Thankfully, Penny’s “good guys” are always a bit tarnished, and her “bad guys” have good qualities as well, though it’s very difficult-to-impossible for me to “like” a person – even a character in a book – who cold-bloodedly kills another. Still, even though I don’t necessarily like Penny’s killers, I do understand their motivations, thanks to their creator.

Penny’s prose is vintage Louise Penny. Yes, she still uses the maddening phrases that I find so jarring and jolting. I have no idea why she writes in this fashion unless it’s for emphasis. I think her books would be better served by foregoing the awkward phrasing and writing elegant sentences instead, but that’s not my call to make. Even though the phrases, more often than not, make me want to hurl the book across the room and slam it into the far wall, I find the plots interesting enough (so far) to keep on reading. The awkward phrasing didn’t seem quite as awkward or egregious in this book as it was in this book’s predecessor, The Brutal Telling, but make no mistake, it was still there.

This story takes place in the midst of winter, and Penny uses the cold, snowy weather very effectively in the story. I can’t imagine it taking place in summer, though of course it could have taken place at any time of the year, and both Three Pines and Québec are charming in both winter and summer. A quote from the book might help to show how important winter is in this novel:

And, when the winter sun set on a Québec forest, monsters crawled out of the shadows. Not the B-grade movie monsters, not zombies or mummies or space aliens. But older, subtler wraiths. Invisible creatures that rode in on plunging temperatures. Death by freezing, death by exposure, death by gong even a foot off the path, and getting lost. Death, ancient and patient, waited in Québec forests for the sun to set.

Bury Your Dead is the story of people who can’t, or who have great difficulty, in letting go of the past. Indeed, the entire province of Québec shares the characters’ obsession with holding onto the past – for good or for ill – in its quest to find the burial place of Samuel de Champlain. I loved this theme, and I thought Penny did a marvelous job of exploiting it. Many of her characters are haunted by their past, many have trouble forgiving themselves for things they couldn’t help, many are deeply flawed, and all are deeply human. Chief Inspector Armand Gamache, especially, is a man who is forever changed by a random act of violence he mistakenly believes he should have been able to prevent.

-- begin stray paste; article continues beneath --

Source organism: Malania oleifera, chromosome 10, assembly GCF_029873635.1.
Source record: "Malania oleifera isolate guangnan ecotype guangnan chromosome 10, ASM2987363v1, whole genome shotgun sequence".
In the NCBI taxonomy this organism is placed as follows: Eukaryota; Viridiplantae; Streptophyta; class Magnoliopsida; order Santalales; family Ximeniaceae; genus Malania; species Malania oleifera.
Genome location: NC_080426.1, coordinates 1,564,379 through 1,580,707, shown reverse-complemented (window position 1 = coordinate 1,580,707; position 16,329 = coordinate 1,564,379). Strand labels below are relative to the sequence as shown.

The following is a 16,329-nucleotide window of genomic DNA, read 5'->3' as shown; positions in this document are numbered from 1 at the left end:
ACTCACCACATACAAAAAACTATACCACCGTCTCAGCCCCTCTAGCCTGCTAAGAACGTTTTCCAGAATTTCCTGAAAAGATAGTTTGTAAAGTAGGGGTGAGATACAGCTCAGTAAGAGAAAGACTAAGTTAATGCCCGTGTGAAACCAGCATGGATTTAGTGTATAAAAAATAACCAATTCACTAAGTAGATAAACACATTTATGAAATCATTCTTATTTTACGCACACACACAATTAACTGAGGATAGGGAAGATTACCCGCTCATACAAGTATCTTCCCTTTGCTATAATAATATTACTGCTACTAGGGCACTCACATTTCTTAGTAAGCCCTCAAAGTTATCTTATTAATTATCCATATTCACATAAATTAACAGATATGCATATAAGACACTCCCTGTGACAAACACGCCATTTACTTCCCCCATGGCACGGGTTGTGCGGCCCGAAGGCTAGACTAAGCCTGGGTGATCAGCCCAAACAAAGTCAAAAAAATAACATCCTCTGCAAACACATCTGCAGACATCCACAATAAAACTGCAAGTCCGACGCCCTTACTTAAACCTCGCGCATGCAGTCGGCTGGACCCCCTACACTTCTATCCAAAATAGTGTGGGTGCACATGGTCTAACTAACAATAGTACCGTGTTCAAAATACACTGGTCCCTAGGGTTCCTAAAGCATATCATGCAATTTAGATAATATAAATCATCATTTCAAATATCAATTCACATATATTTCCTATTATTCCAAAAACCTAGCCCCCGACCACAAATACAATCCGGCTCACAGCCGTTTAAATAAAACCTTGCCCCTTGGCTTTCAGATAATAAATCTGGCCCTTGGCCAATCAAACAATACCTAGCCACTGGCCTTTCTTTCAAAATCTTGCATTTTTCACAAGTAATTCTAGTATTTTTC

While I very much enjoyed reading this “Inspector Gamache” mystery, for me, it wasn’t the strongest book in the series, though there’s no denying it packed an emotional punch. If you’re new to the series, I don’t think this book, or even the book immediately preceding this one, The Brutal Telling, is the best place to begin. I would begin with “Book One” and read through in order, though all the books were designed to be “standalone” mysteries. The characters, however, grow and change and develop, and this is best experienced by reading the books from “Book One” to “Book Seven” in chronological order.

I’ve read, in the past, that Penny was only planning four “Inspector Gamache” mysteries, however, to date, she’s written seven. Personally, I don’t know if there will be any more or not. I hope so.

Books in the “Inspector Gamache” series of mysteries, in chronological order are:

Still Life
A Fatal Grace/Dead Cold
The Cruelest Month
A Rule Against Murder/The Murder Stone
The Brutal Telling
Bury Your Dead
A Trick of the Light


You can visit Louise Penny’s Website at http://www.louisepenny.com.

3.5/5

Recommended: Fans of Louise Penny can’t miss this book, and I expect most of them have already read it. New readers of the “Inspector Gamache” series should, in my opinion, start with “Book One,” Still Life, though each book is written to stand alone. I like this series very much, though it’s not nearly as complex, convoluted, or dark as the “Inspector Lynley” series from Elizabeth George, which remains my all time favorite.